Background: Helicobacter pylori infection is associated with mucosal inflammation. The aims of the present study were to assess whether a water extract of H. pylori promotes neutrophil (polymorphonuclear leukocyte [PMN]) adherence to endothelial cells and define the molecular basis of this adhesive interaction.
Methods: Intravital microscopy was used to study leukocyte adhesive interactions in rat mesenteric venules in situ. PMN-endothelial cell adhesive interactions were studied in vitro using human PMNs and monolayers of human umbilical vein endothelial cells (HUVEC).
Results: In vivo, superfusion of rat mesentery with the H. pylori extract increased leukocyte adhesion and emigration in venules. In vitro, adhesion of human PMNs to HUVEC was increased by the H. pylori extract in a concentration-dependent manner. Pretreatment of HUVEC alone with H. pylori extract had no effect on PMN adherence, whereas pretreatment of PMN alone significantly increased their adherence to HUVEC. The extract-induced adhesion was significantly diminished by monoclonal antibodies (MAb) directed against either CD11a, CD11b, or CD18 on neutrophils, and by MAbs against intercellular adhesion molecule-1 (ICAM-1), but not E- or P-selectin, on endothelial cells.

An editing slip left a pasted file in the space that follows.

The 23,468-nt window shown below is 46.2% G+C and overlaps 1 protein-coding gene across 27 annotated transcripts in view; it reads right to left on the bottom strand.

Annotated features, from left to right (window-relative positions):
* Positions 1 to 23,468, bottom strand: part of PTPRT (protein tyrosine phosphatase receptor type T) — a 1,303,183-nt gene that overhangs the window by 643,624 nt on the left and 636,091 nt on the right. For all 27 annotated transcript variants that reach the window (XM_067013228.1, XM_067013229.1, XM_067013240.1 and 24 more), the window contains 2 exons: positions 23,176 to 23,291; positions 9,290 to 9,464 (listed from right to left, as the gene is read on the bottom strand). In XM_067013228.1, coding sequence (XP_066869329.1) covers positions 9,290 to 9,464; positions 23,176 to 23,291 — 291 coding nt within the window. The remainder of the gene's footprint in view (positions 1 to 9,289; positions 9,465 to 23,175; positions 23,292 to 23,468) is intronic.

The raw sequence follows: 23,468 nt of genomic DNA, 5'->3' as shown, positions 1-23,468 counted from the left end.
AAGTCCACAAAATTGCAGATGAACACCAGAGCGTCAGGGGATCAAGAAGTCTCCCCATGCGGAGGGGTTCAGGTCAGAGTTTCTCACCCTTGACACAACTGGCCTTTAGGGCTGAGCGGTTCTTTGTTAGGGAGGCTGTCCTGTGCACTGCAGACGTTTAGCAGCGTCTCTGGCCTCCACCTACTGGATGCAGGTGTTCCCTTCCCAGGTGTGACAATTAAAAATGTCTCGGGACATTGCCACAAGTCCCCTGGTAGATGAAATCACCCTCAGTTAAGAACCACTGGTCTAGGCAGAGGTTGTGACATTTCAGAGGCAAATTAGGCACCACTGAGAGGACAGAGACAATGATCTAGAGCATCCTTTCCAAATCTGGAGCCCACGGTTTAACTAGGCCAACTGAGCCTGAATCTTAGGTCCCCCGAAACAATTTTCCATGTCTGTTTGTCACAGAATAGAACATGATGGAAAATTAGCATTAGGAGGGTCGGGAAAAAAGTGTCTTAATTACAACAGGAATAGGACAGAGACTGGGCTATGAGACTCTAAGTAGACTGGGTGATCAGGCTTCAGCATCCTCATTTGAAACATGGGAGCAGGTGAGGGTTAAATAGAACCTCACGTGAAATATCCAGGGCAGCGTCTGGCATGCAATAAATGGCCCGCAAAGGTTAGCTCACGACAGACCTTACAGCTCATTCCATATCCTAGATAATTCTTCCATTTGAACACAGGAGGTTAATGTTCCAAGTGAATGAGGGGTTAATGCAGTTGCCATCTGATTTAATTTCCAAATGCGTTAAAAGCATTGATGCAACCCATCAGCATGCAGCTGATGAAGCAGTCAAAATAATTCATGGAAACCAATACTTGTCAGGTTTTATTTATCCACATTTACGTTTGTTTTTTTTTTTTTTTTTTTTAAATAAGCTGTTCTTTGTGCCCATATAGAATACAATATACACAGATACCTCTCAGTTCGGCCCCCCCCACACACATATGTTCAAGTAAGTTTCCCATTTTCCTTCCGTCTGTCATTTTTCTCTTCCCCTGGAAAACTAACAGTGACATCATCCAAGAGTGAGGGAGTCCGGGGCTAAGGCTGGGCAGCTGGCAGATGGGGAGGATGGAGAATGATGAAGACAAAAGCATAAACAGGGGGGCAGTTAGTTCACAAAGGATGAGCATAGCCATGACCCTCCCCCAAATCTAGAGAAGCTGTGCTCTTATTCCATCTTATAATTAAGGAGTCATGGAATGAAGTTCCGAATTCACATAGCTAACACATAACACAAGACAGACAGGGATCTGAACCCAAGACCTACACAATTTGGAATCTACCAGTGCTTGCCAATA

Conclusions: These studies suggest that products of H. pylori elicit gastrointestinal inflammation by promoting PMN adhesion to endothelial cells via CD11a/CD18- and CD11b/CD18-dependent interactions with ICAM-1.